Erasing the Color Lines.

AuthorKahlenberg, Richard D.
PositionRichard Rothstein and Leah Rothstein's "Just Action: How to Challenge Segregation Enacted Under the Color of Law"

The problem of residential segregation is racial. The best solutions are not.

In 2017, Richard Rothstein published The Color of Law, a stunning indictment of 20th-century American policy makers, Democrats and Republicans alike, who systematically discriminated against Black citizens in order to socially engineer pervasive racial residential segregation--a tragedy that endures to this day.

The book, which I reviewed in the Monthly, amassed considerable evidence about the array of tools white policy makers employed to bring about segregation: racial zoning, racial redlining, and state enforcement of racially restrictive covenants, among others. These government actions--much more than private discrimination or consumer choice--created not only high levels of racial segregation but also the resulting wealth and opportunity gaps between Black and white Americans. If this argument now sounds like conventional wisdom, Rothstein deserves much of the credit for making it so.

The book was a blockbuster, selling almost 1 million copies, and led the broader public generally, and housing policy makers in particular, to engage in a long-overdue reflection about how racism tilted the residential playing field against Black Americans in a way that has never been fully redressed.

The Color of Law was a work of history and did not offer detailed public policy prescriptions. Many readers asked, "What can we do?" Now Rothstein and his daughter, the housing policy expert Leah Rothstein, seek to answer just that question in a new book, Just Action. (Disclosure: I have known Richard Rothstein casually for a quarter century, and he contributed a chapter to a book I edited on educational inequality in 2000.)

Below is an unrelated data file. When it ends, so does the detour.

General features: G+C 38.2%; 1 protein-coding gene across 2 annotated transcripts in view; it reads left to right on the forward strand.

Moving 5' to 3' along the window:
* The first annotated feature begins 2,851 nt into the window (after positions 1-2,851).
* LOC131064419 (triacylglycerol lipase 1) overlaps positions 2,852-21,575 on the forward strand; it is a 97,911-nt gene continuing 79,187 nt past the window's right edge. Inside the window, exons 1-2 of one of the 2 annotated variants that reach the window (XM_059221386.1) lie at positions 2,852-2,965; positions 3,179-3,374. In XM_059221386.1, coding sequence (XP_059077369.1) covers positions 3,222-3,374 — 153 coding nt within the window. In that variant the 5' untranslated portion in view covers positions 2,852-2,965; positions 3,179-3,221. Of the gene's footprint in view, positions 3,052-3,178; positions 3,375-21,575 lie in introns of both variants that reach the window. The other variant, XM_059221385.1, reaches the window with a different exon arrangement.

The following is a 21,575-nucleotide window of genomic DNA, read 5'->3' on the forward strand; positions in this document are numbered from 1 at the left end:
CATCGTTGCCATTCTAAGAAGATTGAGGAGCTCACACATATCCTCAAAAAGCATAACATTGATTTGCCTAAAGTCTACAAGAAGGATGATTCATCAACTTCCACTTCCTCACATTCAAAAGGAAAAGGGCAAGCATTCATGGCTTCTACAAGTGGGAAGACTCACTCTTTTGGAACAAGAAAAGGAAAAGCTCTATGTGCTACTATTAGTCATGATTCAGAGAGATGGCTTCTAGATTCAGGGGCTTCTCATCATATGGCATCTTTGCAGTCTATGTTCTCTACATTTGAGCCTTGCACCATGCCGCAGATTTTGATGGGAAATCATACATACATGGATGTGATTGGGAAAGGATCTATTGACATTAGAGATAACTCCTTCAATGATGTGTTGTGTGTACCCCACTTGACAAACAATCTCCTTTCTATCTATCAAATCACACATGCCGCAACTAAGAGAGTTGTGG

What is to be done? The Rothsteins offer several smart ideas, backed up by engaging stories from various parts of the country about how the reforms played out. Unfortunately, however, they also consistently fall into a common trap among elites on the left: assuming that because a problem has a racial origin, the best remedy is not just anti-discrimination policies but also racial ordinances policies (such as those providing special home down payment assistance limited to Black people). These approaches are legally vulnerable and politically unsustainable, and fail to appreciate the changing nature of inequality in America.

The book starts out promisingly enough, by highlighting for readers the imperative of dismantling racial segregation. Residential segregation, the authors argue, is not only a fountainhead of racial inequality, it also helps polarize the country politically by keeping many Black and white Americans from getting to know one another better as neighbors and school classmates. Although it is easier to put a "Black Lives Matter" sign on your lawn than take steps to dismantle segregation, they say, people need to do both if they want to make...

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